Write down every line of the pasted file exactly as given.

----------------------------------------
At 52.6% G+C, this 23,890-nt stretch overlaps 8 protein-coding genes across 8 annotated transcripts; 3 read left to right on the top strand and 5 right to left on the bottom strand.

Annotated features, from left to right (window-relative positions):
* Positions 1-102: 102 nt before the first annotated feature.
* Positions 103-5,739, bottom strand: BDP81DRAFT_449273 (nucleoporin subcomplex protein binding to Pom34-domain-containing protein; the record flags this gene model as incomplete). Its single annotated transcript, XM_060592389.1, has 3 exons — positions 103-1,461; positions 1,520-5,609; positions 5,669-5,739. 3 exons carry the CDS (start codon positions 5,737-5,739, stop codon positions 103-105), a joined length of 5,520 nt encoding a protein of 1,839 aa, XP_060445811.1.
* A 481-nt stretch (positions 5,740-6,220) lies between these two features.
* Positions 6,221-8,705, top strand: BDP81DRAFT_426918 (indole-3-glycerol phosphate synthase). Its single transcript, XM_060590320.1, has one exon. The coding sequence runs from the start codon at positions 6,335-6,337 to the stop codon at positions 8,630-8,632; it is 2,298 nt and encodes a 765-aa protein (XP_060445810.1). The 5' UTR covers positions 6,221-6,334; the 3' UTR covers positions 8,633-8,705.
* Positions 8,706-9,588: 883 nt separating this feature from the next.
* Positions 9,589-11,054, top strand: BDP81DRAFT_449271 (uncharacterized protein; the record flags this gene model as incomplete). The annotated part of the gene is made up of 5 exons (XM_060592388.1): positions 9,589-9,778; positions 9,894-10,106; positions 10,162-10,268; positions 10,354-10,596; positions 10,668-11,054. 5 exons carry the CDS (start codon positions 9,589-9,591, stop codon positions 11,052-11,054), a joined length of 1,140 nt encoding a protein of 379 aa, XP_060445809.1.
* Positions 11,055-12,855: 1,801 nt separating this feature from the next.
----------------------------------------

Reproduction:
At 52.6% G+C, this 23,890-nt stretch overlaps 8 protein-coding genes across 8 annotated transcripts; 3 read left to right on the top strand and 5 right to left on the bottom strand.

Annotated features, from left to right (window-relative positions):
* Positions 1-102: 102 nt before the first annotated feature.
* Positions 103-5,739, bottom strand: BDP81DRAFT_449273 (nucleoporin subcomplex protein binding to Pom34-domain-containing protein; the record flags this gene model as incomplete). Its single annotated transcript, XM_060592389.1, has 3 exons — positions 103-1,461; positions 1,520-5,609; positions 5,669-5,739. 3 exons carry the CDS (start codon positions 5,737-5,739, stop codon positions 103-105), a joined length of 5,520 nt encoding a protein of 1,839 aa, XP_060445811.1.
* A 481-nt stretch (positions 5,740-6,220) lies between these two features.
* Positions 6,221-8,705, top strand: BDP81DRAFT_426918 (indole-3-glycerol phosphate synthase). Its single transcript, XM_060590320.1, has one exon. The coding sequence runs from the start codon at positions 6,335-6,337 to the stop codon at positions 8,630-8,632; it is 2,298 nt and encodes a 765-aa protein (XP_060445810.1). The 5' UTR covers positions 6,221-6,334; the 3' UTR covers positions 8,633-8,705.
* Positions 8,706-9,588: 883 nt separating this feature from the next.
* Positions 9,589-11,054, top strand: BDP81DRAFT_449271 (uncharacterized protein; the record flags this gene model as incomplete). The annotated part of the gene is made up of 5 exons (XM_060592388.1): positions 9,589-9,778; positions 9,894-10,106; positions 10,162-10,268; positions 10,354-10,596; positions 10,668-11,054. 5 exons carry the CDS (start codon positions 9,589-9,591, stop codon positions 11,052-11,054), a joined length of 1,140 nt encoding a protein of 379 aa, XP_060445809.1.
* Positions 11,055-12,855: 1,801 nt separating this feature from the next.